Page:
US Enemies Could Have Sabotaged Space Command Parts For Missile Warning Satellites: Pentagon Report

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Evie Fordham Politics and Health Care Reporter
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Air Force Space Command has been trusting but not verifying contractors’ claims about the safety of parts for important space systems, putting those systems in danger of being compromised by U.S. adversaries, according to a Pentagon inspector general report published Tuesday.

The report centered on the Space Based Infrared System, a group of satellites set up to warn of approaching missiles. The report also found possibilities of compromise in the Global Position System as well as two satellite command and communications systems.

“An adversary has opportunity to infiltrate the Air Force Space Command supply chain and sabotage, maliciously introduce an unwanted function, or otherwise compromise the design or integrity of the critical hardware, software, and firmware,” according to the report.

The Air Force was “unable to provide by name and nationality the developers involved with SBIRS critical software, firmware, or chip design,” according to the report.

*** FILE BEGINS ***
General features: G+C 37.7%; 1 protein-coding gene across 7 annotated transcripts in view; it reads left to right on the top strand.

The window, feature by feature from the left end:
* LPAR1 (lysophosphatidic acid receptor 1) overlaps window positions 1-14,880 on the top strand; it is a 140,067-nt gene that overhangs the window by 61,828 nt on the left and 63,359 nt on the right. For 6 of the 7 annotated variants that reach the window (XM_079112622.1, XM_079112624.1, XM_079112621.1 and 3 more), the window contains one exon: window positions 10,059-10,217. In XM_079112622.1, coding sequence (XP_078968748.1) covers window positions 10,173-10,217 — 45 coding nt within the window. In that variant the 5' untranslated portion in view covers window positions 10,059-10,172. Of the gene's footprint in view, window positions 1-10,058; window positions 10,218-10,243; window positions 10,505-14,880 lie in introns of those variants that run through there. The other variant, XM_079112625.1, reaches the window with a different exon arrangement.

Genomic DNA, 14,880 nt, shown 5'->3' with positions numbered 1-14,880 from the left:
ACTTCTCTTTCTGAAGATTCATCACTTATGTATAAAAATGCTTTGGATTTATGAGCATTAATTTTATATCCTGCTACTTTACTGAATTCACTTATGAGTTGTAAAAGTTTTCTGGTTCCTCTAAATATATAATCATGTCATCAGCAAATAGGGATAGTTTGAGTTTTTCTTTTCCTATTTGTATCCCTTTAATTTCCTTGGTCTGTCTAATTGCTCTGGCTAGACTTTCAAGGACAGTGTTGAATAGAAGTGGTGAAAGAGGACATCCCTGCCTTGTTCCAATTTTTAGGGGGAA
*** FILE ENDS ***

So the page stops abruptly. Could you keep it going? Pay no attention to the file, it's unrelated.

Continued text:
Members of Congress could use the report’s findings of inadequate safeguards as a reason to “press harder” for an independent Space Force, reported Breaking Defense. President Donald Trump first floated the idea of Space Force as a sixth, separate branch of the military in March. (RELATED: Majority Of Americans Say It’s ‘Essential’ For US To Be World Space Exploration Leader: Survey)

The report is the second of four that the Pentagon inspector general will publish because of a requirement in the National Defense Authorization Act for Fiscal Year 2017. The Government Accountability Office had been warning that the Pentagon was relying on contractors’ assessments rather than independent verification of systems parts, reported Roll Call.

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